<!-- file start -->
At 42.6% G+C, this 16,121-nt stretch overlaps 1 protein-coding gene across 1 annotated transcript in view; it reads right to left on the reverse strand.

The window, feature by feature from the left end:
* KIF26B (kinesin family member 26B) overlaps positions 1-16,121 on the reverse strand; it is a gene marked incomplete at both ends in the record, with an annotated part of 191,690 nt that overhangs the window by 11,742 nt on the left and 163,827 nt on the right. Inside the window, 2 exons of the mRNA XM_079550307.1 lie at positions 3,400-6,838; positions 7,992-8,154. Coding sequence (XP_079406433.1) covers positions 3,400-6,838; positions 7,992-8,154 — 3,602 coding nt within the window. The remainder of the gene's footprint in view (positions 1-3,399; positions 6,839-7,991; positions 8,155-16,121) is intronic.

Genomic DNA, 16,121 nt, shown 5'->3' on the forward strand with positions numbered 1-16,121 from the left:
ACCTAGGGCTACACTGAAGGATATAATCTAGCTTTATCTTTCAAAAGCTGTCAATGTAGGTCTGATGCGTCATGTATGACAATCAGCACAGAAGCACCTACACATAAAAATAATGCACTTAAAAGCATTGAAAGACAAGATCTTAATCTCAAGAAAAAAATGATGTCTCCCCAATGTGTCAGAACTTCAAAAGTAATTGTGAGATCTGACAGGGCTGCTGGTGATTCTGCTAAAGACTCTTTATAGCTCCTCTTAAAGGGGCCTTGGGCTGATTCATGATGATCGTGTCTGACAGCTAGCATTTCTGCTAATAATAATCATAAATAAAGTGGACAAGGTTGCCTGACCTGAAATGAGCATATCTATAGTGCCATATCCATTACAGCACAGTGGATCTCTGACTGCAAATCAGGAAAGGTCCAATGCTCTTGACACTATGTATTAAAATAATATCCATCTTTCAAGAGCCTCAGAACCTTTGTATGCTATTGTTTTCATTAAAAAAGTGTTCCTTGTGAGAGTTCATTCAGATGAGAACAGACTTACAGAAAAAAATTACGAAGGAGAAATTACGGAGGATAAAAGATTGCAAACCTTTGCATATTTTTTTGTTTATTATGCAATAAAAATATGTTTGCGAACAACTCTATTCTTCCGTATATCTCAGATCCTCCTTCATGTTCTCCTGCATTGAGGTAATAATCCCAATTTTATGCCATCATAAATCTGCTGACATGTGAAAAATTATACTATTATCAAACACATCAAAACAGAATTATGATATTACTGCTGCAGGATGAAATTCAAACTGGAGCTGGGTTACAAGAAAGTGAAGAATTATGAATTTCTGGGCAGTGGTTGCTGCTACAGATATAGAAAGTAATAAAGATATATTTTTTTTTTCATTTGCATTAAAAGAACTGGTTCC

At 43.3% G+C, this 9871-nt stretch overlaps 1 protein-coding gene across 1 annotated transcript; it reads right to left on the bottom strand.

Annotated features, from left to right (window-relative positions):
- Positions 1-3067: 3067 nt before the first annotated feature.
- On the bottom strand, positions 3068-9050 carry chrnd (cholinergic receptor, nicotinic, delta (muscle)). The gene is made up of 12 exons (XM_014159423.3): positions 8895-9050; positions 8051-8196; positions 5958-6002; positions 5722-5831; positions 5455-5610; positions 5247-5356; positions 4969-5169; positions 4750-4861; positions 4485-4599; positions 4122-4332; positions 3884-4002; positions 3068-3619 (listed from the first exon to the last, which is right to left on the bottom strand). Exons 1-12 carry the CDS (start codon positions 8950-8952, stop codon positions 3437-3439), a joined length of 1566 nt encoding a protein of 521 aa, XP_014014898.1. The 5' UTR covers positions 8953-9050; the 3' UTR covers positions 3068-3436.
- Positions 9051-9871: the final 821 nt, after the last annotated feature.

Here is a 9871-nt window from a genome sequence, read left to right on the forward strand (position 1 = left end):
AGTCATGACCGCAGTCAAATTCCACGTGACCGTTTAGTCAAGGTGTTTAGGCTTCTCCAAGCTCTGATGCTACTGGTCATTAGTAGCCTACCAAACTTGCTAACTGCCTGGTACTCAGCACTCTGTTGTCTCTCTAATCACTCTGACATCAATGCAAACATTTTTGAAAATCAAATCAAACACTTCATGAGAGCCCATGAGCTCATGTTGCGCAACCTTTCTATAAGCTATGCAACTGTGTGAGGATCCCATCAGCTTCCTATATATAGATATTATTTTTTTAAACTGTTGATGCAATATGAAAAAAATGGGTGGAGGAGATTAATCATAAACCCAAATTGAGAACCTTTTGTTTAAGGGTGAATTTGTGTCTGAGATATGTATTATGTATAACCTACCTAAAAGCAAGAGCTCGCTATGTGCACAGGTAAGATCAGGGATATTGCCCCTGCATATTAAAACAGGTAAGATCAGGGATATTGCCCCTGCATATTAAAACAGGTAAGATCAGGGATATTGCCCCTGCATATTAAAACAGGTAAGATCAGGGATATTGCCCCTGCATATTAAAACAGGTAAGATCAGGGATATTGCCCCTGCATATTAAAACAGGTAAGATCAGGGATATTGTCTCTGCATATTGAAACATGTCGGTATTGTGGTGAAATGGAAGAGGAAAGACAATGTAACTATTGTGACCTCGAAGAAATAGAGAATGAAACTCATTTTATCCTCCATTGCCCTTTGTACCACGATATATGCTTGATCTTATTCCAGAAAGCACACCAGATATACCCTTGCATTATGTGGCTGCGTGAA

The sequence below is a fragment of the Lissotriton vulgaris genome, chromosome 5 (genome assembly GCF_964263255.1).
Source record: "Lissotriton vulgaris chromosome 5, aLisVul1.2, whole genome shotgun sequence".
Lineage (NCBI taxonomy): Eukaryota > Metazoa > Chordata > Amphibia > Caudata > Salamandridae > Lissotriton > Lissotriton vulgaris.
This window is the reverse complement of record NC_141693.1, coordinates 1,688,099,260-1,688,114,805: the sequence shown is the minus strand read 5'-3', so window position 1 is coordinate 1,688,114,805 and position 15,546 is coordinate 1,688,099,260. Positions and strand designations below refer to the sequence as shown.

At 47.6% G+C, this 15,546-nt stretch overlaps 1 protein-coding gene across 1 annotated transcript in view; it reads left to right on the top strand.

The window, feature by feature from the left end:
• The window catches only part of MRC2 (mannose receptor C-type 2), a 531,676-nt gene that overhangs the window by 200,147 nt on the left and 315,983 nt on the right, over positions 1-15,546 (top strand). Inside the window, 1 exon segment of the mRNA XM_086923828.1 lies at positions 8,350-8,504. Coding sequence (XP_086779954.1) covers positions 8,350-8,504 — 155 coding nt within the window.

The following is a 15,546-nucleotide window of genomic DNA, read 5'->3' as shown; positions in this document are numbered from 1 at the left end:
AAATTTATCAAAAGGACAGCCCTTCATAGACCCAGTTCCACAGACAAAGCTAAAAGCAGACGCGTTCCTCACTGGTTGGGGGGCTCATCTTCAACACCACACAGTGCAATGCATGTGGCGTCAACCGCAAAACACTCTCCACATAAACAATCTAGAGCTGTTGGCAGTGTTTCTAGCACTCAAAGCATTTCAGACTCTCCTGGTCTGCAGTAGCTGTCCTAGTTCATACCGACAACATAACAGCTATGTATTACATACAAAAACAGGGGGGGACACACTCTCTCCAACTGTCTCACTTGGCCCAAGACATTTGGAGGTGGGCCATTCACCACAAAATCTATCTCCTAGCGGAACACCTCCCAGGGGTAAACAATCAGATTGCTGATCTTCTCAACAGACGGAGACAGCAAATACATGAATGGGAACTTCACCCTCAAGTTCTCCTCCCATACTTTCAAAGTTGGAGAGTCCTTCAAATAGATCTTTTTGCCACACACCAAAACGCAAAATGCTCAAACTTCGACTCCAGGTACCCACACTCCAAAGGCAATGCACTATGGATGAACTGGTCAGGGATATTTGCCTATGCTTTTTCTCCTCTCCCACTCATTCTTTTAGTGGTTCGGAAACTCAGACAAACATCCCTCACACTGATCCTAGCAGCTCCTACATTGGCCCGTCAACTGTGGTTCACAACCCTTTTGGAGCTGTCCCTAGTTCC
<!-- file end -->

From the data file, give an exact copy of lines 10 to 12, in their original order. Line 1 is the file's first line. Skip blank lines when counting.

- Positions 9051-9871: the final 821 nt, after the last annotated feature.

Here is a 9871-nt window from a genome sequence, read left to right on the forward strand (position 1 = left end):
AGTCATGACCGCAGTCAAATTCCACGTGACCGTTTAGTCAAGGTGTTTAGGCTTCTCCAAGCTCTGATGCTACTGGTCATTAGTAGCCTACCAAACTTGCTAACTGCCTGGTACTCAGCACTCTGTTGTCTCTCTAATCACTCTGACATCAATGCAAACATTTTTGAAAATCAAATCAAACACTTCATGAGAGCCCATGAGCTCATGTTGCGCAACCTTTCTATAAGCTATGCAACTGTGTGAGGATCCCATCAGCTTCCTATATATAGATATTATTTTTTTAAACTGTTGATGCAATATGAAAAAAATGGGTGGAGGAGATTAATCATAAACCCAAATTGAGAACCTTTTGTTTAAGGGTGAATTTGTGTCTGAGATATGTATTATGTATAACCTACCTAAAAGCAAGAGCTCGCTATGTGCACAGGTAAGATCAGGGATATTGCCCCTGCATATTAAAACAGGTAAGATCAGGGATATTGCCCCTGCATATTAAAACAGGTAAGATCAGGGATATTGCCCCTGCATATTAAAACAGGTAAGATCAGGGATATTGCCCCTGCATATTAAAACAGGTAAGATCAGGGATATTGCCCCTGCATATTAAAACAGGTAAGATCAGGGATATTGTCTCTGCATATTGAAACATGTCGGTATTGTGGTGAAATGGAAGAGGAAAGACAATGTAACTATTGTGACCTCGAAGAAATAGAGAATGAAACTCATTTTATCCTCCATTGCCCTTTGTACCACGATATATGCTTGATCTTATTCCAGAAAGCACACCAGATATACCCTTGCATTATGTGGCTGCGTGAA